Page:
For India, this is completely new diplomatic territory as well, and while only time will tell how these recent development will affect the talks and relations between the two countries, this change is welcome and quite optimistic.

Pakistan’s Terror Game

Coming on the heels of Indian Prime Minister Narendra Modi’s surprise visit to Lahore last month, the attack on Pathankot Air Force Station in Indian Punjab by Islamist militants on January 2nd is seen by many as an attempt to derail the nascent peace process between the two countries. This is a serious misunderstanding of this particular attack and such thinking obfuscates adequate appreciation of how Pakistan employs its jihadi assets to prosecute its varied strategic interests in the region. Rather than being a spontaneous response to recent developments, the attack on the Pathankot Air Base is the latest manifestation of a Pakistani national security strategy that addresses its own internal challenges while also pursuing its revisionist agenda against India.

Why Pakistan Uses Militants

This attack was not meant to spoil a peace process for the simple reason that there can be no meaningful peace process with Pakistan. Prior to the partition of the sub-continent in 1947 key Muslim political leaders argued that Muslims were a separate, but equal nation and required their own state because they could not live with dignity and security under a Hindu majority state. Leaders such as Mohammad Ali Jinnah were able to garner adequate support for the “Two Nation Theory” such that the British agreed to create two new states when they decolonized the sub-continent. Pakistan believed that it was entitled to the territory of Kashmir because it was a Muslim majority state in British India.  However, as the Indian Independence Act of 1947 makes clear Pakistan was never entitled to the territory. In fact, Kashmir and the hundreds of other so-called Princely States were allowed to choose the dominions they would like to join.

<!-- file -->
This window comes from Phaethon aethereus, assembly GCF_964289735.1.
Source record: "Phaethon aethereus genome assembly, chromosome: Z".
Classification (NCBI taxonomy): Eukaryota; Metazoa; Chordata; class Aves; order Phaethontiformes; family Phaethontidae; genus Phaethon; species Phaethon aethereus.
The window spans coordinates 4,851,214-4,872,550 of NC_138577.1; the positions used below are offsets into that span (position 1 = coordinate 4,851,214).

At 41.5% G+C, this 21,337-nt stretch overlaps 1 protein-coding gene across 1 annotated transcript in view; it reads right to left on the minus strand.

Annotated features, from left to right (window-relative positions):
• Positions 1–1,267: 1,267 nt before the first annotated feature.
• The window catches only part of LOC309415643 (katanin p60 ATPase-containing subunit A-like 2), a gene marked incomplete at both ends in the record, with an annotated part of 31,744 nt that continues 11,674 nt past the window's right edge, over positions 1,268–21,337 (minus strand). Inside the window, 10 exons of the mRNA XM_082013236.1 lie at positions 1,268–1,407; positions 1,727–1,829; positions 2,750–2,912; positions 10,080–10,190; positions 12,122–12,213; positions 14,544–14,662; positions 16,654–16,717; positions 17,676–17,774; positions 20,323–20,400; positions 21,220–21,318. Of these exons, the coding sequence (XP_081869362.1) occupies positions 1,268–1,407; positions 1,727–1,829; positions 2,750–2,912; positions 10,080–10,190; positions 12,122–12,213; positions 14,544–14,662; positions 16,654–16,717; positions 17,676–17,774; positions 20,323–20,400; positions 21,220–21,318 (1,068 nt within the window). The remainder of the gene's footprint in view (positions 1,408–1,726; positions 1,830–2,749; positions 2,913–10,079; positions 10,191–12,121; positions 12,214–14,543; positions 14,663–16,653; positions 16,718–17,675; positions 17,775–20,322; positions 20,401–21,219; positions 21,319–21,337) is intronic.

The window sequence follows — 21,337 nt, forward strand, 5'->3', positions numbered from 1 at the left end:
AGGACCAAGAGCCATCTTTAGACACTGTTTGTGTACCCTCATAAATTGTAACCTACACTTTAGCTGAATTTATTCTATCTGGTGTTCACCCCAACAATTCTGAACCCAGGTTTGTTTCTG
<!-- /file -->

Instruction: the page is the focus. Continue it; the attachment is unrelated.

Most of the princely states made their choices prior to partition in August 1947. Three did not. One was the enormous, princely state of Hyderabad which accounted for much of southern India’s land mass, with a Muslim sovereign who governed a Hindu majority. The sovereign opted for independence and staged an increasingly sanguinary rebellion to retain his sinecure. India forcibly annexed it in a police action.  The second hold out was Junagarh with a Muslim sovereign and a Hindu majority population. He opted for Pakistan even though the territory was well within India’s borders and even though most of his subjects were Hindu. India forcibly annexed Junagarh as well.

   The third holdout was Kashmir. The Hindu sovereign, Hari Singh, presided over a Muslim majority. His territory abutted both Pakistan and India. He wanted independence and even signed a stand-still agreement with Pakistan to preclude it from invading. However, fearing that Kashmir would remain independent or join India, the nascent state of Pakistan dispatched militants to forcibly seize the state.  Singh’s own militia forces were unable to stop the advance and sought India’s help. India agreed to defend Kashmir provided that Singh accede to India. Singh signed the instrument of accession and India began air lifting troops in defense of what had become sovereign Indian territory. When this first “Indo-Pak” war  ended in 1948, Pakistan controlled about one third of Kashmir while India controlled the rest. Pakistan initiated wars again in 1965 and 1999 to secure more territory but failed to make permanent gains in both cases.

   In 1948, the United Nations Security Council passed its 47th resolution calling for a plebiscite to be held to discern the desires of the Kashmiri people. But before any plebiscite can be held, the UN outlined specific conditions that both Pakistan and India were required to fulfill. Pakistan must first evacuate all Pakistani personnel from Kashmir. Conditional upon Pakistan withdrawing its forces, India was required to withdraw the majority of its forces, retaining only a defensive contingent. Only then, upon fulfillment of both of these conditions, the resolution called for a plebiscite to be held under international auspices. Pakistan never demilitarized nonethless Pakistanis, including senior political and military leaders, continue to call for a plebiscite in accordance with the resolution while ignoring the Pakistani actions that were required to enable it.